The Journal of San Diego History
SAN DIEGO HISTORICAL SOCIETY QUARTERLY
Fall 1997, Volume 43, Number 4
Richard W. Crawford, Editor
The Occupation of Alcatraz Island: Indian Self-Determination and the Rise of Indian Activism. By Troy R. Johnson. Urbana: University of Illinois Press, 1996. Photographs. Notes. Chronology. Bibliography. Index. xii + 273 pages. $49.95 cloth, $17.95 paper.
Reviewed by Susan A. Miller, Assistant Professor of History and Native American Studies, University of Nebraska-Lincoln.
Historian and Native American Studies specialist Troy R. Johnson has produced the first book-length scholarly study of the attempt by a group of Natives from the San Francisco Bay area to gain title to Alcatraz Island. They landed on the island November 20, 1969, proclaiming, “We, the native Americans, re-claim the land known as Alcatraz Island in the name of all American Indians by right of discovery” (p. 53; italics in original). Under the name Indians of All Tribes, they occupied the island for nineteen months and nine days until June 11, 1971, when U.S. officers removed them forcibly, if peacefully.
Beyond their sincere plan to take possession of the island and use it for the benefit of the area’s native population, the occupation was a symbolic act to draw public attention to the period’s largely invisible threat to American tribal peoples. In the Bay area, the late U.S. policy of termination and relocation was still visible in a large, recently urbanized native population seeking ways to address dismal health, occupational, housing, and legal conditions.
As social reform movements swept North America, Native Americans embraced a “rhetoric of Indian self-determination” (p. 33) that recognized distinct threats to the tribal peoples and their need for a unique strategy of direct action. Alcatraz Island stood vacant, declared surplus property by the United States government in 1963, after a century of use as an American prison. Discussions among the network of native organizations in the Bay Area came to focus on the possibilities offered by the unoccupied island. After one short-lived occupation in 1964, plans to utilize the island continued to develop in meetings of the United Bay Area Council of American Indian Affairs, Native American Studies programs at the University of California at Berkeley and San Francisco State University, and the San Francisco American Indian Center.
The discussion accelerated after the Center’s building burned on October 28, 1969, leaving the Bay Area Indian community in need of new facilities. Another precipitating factor was an imminent plan by Lamar Hunt to develop the island for commercial use. Underlying causes included the failure of American education to meet the needs of native youth, the participants’ feeling of powerlessness, and their commitment to self-determination.
From the interim quarters of the Indian Center issued the proclamation reclaiming the island for use as an educational center that would 1) provide spiritual training, 2) foster expertise in management of tribal lands and waters, 3) train tribal persons to make a living and address hunger and unemployment, 4) house a museum, and 5) preserve part of the historic prison inmate housing to memorialize the conditions of captivity that native persons suffered at Alcatraz and on reservations.
Twice, on November 9, 1969, and again on November 20, native students of Bay Area occupied the island. The final invasion, lasting more than a year and a half, drew attention and support from around the world. American officials were handicapped in their response by public sentiment against its war in Vietnam and recent massacres at My Lai in Vietnam and Kent State University in Ohio. U.S. officials blockaded the island for a few days and then settled in to outwait the occupiers and manipulate them bureaucratically.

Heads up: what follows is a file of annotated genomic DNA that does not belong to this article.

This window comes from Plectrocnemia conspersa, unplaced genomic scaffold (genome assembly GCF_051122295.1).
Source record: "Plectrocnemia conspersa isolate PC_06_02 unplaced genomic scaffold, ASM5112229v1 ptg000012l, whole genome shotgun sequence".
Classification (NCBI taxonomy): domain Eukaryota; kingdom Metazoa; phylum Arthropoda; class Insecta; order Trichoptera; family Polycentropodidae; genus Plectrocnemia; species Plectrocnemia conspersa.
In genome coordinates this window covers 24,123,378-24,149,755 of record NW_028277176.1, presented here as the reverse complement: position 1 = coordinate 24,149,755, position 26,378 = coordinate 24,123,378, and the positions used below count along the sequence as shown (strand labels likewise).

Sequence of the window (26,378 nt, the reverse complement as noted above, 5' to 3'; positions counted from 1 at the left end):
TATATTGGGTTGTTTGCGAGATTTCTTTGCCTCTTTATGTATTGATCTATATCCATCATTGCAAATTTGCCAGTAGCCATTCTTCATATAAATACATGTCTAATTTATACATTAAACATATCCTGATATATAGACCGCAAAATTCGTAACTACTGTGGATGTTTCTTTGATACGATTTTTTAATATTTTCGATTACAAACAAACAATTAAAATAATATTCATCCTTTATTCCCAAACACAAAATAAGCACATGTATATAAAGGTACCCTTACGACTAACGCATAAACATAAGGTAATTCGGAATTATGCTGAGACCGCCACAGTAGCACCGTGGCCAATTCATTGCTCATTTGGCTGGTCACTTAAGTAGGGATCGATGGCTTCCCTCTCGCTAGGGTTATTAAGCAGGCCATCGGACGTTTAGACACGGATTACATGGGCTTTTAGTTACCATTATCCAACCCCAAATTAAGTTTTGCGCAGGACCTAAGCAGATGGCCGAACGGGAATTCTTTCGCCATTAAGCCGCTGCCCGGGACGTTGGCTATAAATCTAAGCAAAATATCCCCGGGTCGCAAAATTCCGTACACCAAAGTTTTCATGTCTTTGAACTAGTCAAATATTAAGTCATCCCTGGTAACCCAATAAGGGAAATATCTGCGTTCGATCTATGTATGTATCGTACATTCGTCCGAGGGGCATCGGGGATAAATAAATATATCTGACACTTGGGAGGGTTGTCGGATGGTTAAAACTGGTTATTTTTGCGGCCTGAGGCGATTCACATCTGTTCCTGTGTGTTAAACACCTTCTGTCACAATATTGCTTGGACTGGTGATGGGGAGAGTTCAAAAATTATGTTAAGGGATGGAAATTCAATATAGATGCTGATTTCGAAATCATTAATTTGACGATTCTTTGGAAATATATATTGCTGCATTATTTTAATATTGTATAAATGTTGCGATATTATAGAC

Familiar dynamics may be seen in the account of what followed. Interpersonal relations within and among federal offices influenced the U.S. response. Lawyers maneuvered. The grass-roots support network struggled to adapt to rapid expansion and public scrutiny. Journalists elevated individual students — Richard Oakes, for one — to the status of leaders and thus helped suborn the occupation’s consensus-style government. Partly because of that journalistic license, but also due to the changing composition of the occupying community, the character of leadership and tenor of life there degenerated. Episodes of vandalism on the island were attributed by each side to the other, and public support for the occupation declined.
The historiography of Indian history of the 1950s and 1960s frames the narrative. The author’s interpretation of the Indians of All Tribes’s enterprise relies on interviews with participants, statements issued from the occupied island, and John Trudell’s Radio Free Alcatraz. Documents from the Nixon White House and interviews with White House staff members support a reconstruction the Administration’s activities. To grasp the world-wide response to the occupation, the author balances newspaper accounts and, presumably, collections of letters and telegrams received by U.S. officials with recollections of the occupation’s public-relations staff.
U.S. government documents, memoirs, and the small body of scholarship about the occupation round out the narrative. Noteworthy in particular is the position articulated by representatives of the Ohlone people, who claim customary use of the island and identified the occupiers as trespassers. Silent are the decisive voices of powerful commercial interests, including Lamar Hunt and his confederates in the local government, whose attempt to develop Alcatraz for profit provoked the occupation; or the Bay Area shippers, whose concerns ultimately overrode the Administration’s reluctance to remove the Indians forcibly. This book is a good read and would work well in some American history and Native American studies courses.